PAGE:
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Monday, 17 November 2014

How women are leading the charge in India’s quiet revolution

Women are leading the charge in the big push for sanitation in rural India – and not for the reasons you might expect. The threat of attack is prompting women to challenge centuries-old tradition.

The women lurk in the shadows, peeping out from behind their scarves, as we weave in and out of mud houses in remote villages in north-east India.

They are elusive, evasive even – until we ask them about the latrines we’ve come to photograph.

At the mere mention of toilets, they step forward and are keen to talk. Because here it is women who benefit most from having a latrine – and in ways you might not expect. It is women who are leading the charge in the quiet revolution unfolding in Bihar state.

Ask them why they want toilets and the answer is always the same.

‘I built a toilet for my daughter and daughter-in-law, and now they are safe,’ says Nirmala Devi, who lives in Parsauni Baij. This mother of four has had to wait for a toilet till she was ‘over 60’.

Nirmala and husband Bishwanath in Parsauni Baij
Women’s safety is a key driver behind the big push for sanitation in these villages, led by Toilet Twinning partner Discipleship Centre.

As in most poor, rural areas in India, open defecation is still the norm. But while men happily squat by the roadside in the early morning sun, culture dictates that women have to rise before dawn or wait until dark to relieve themselves. They must not be seen.

‘It’s very difficult for girls to go outside in the darkness and they’re worried about snake bites and other problems,’ says Nirmala.

That phrase, ‘other problems’, crops up often. It’s a euphemism hinting at a very real threat. Attacks on women are far from uncommon.

Widespread illiteracy and the lack of electricity mean that women here did not hear reports of two teenage girls being raped and hanged in Uttar Pradesh in May – even though the story sparked international outrage. The girls were attacked as they went out in the dark to relieve themselves. But women here in Sheohar district were already well aware of the risks.

Close by, in Dumri village, Ranju Sharma is equally enthusiastic about her latrine. Hers is a very modest affair with no roof as yet – but it’s a statement of faith that life can get better.

Her husband is a mechanic who works away for much of time, so Ranju is often left alone to bring up their two lively boys. Installing a latrine last year ended their daily trek into the bushes behind their home.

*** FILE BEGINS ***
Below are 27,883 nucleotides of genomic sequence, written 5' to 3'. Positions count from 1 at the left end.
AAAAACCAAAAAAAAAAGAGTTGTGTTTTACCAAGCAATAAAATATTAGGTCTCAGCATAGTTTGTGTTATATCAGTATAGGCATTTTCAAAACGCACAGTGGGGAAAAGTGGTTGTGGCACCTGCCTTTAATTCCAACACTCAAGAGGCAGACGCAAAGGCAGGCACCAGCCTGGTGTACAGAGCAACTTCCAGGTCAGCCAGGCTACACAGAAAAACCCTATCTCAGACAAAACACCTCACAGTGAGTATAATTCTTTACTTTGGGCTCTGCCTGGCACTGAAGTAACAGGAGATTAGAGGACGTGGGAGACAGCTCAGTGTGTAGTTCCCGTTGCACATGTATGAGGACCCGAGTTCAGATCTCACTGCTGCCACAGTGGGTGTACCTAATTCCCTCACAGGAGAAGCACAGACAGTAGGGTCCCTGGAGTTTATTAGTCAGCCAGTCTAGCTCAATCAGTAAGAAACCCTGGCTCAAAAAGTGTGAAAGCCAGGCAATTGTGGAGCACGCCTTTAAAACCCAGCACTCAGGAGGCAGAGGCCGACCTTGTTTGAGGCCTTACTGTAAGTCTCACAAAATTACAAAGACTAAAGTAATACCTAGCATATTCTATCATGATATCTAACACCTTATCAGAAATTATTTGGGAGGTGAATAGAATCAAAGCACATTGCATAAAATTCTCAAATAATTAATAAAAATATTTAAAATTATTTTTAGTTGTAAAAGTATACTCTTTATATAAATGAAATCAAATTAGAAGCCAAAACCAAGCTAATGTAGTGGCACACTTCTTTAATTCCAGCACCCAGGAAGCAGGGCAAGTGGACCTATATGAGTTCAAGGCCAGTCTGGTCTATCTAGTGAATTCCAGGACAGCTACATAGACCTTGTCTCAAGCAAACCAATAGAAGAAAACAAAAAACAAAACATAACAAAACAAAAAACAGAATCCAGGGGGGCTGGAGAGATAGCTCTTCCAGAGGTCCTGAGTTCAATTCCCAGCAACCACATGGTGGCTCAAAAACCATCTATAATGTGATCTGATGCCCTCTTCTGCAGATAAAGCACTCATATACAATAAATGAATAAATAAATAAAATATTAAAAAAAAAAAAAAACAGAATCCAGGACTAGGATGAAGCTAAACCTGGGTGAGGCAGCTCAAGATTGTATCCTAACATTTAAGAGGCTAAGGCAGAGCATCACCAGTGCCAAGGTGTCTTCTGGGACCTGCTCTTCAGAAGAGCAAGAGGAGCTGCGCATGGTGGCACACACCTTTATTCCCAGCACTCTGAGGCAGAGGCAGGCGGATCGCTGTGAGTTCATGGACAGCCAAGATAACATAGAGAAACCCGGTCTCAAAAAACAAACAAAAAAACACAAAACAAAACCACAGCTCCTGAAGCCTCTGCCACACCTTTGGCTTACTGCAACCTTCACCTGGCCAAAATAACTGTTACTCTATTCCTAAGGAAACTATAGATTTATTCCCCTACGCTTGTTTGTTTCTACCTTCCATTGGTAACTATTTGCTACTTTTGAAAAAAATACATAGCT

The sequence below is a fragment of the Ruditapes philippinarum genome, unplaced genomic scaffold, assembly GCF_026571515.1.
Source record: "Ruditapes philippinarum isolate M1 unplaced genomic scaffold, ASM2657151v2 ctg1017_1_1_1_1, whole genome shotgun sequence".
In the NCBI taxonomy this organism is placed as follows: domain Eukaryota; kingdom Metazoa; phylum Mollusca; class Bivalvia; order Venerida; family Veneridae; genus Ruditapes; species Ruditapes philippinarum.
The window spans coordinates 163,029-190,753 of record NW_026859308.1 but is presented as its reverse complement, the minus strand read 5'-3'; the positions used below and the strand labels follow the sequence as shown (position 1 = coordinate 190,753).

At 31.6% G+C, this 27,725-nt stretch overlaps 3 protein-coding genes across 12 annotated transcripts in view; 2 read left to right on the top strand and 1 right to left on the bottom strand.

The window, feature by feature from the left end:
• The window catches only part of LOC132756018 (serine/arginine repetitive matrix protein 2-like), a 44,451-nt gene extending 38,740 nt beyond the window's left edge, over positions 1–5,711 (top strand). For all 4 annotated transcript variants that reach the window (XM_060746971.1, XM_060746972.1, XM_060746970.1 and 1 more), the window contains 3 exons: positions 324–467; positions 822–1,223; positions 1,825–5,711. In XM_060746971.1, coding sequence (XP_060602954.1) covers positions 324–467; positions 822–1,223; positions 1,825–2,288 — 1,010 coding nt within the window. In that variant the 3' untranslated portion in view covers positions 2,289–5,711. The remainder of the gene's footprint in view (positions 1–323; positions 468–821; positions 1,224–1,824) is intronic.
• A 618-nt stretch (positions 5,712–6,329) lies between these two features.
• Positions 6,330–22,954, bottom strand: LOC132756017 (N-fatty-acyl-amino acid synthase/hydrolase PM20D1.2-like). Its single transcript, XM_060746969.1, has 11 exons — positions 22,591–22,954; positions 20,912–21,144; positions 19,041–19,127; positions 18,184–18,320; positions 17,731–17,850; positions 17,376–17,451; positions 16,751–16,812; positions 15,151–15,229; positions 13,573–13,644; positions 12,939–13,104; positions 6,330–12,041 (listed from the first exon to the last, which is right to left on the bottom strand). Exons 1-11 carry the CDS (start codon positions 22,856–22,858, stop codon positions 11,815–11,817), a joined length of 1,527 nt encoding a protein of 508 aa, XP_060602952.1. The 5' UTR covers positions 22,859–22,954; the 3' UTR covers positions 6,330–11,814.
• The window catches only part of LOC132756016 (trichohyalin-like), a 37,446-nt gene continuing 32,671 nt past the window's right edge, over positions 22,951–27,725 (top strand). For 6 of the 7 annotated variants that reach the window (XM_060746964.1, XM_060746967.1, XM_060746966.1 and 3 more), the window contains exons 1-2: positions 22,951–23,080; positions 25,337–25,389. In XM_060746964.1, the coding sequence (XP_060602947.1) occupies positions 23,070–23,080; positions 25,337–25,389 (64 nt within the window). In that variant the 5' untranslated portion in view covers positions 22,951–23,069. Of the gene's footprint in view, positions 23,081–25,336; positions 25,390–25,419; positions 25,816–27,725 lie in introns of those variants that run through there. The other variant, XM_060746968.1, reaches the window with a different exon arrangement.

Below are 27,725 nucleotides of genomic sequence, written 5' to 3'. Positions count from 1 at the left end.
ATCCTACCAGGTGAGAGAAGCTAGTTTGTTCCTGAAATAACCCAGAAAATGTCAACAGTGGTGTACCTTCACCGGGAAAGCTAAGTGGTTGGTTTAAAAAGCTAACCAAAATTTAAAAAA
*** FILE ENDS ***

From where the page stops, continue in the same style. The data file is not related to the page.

‘When I had to go outside, I used to be frightened,’ says Ranju. ‘In the night, there are snakes and lots of other problems. My children didn’t want to go outside either: they'd get dirty and have diarrhoea… but not now.’

Ranju and sons, beside their latrine in Dumri
Focusing on women is key to Discipleship Centre’s strategy. It’s a bold move in these conservative, rural areas which are traditionally beyond the reach of state-run programmes.

Discipleship Centre works with different grassroots organisations and many of the ‘community mobilisers’ these groups employ are women. It’s their job to talk to people about the importance of proper sanitation and encourage them to have a toilet.

Rani is one of these mobilisers. She lives in Purnahiya, the area where she works, so people know her and listen to what she has to say.

Away from male company, she speaks softly about the problems women face without a proper toilet.
‘Even if a woman has diarrhoea, she has to wait [until dark],’ says Rani. ‘She does not eat and she keeps to herself all day and has to wait until the evening.

‘This makes her sick and causes problems like gas. It can also cause lack of appetite, which is stress-induced. Sometimes, in an emergency, she might dig a small hole and go in secret.’

Rani, community mobiliser for Purnahiya
Most women want a toilet, Rani says, but most families here cannot afford one. Ranju’s toilet cost 9,000 Rupees (about £90), and she saved £1 a month through a local savings group to help pay for it.

As part of the government’s big push to end open defecation, it is offering grants to help families install a toilet, but they have to apply for funding retrospectively, with no guarantee their application will be successful. Many can’t afford to take that risk.

Discipleship Centre’s approach encourages families to contribute finance and labour towards their own toilet. This builds ‘ownership’, which in turn promotes the all-important ‘behaviour change’. There have been many large-scale latrine-building programme in India before but many fail, as people abandon latrines and return to open defecation.

Education is another key tool that Discipleship Centre and its local partners are using to change attitudes for good. And in areas where there is widespread illiteracy, this often means street theatre – with an interesting twist.

One drama sketch they use is a comedy, with a nod to an earlier government campaign, No Toilet, No Bride. Its message is clear: having a toilet makes men more attractive to women.

In another, more sombre sketch, a community group have a lively discussion about the pros and cons of toilets. Characters speak energetically about the ‘fresh air and exercise’ that come with open defecation.

Another asks, slowly, how they’d feel if their daughter was attacked. ‘Society is not what it was…’

Encouraging communities to break with centuries-old tradition and install latrines is hard work. But Discipleship Centre’s ever-positive Programme Manager Jay Kumar insists change is possible: ‘We can change the game.’

For Jay’s colleague, Project Officer Dwijendra Mandal, it’s just a question of patience and persistence. ‘When one person in a village has a latrine, everyone wants one,’ says Mandal.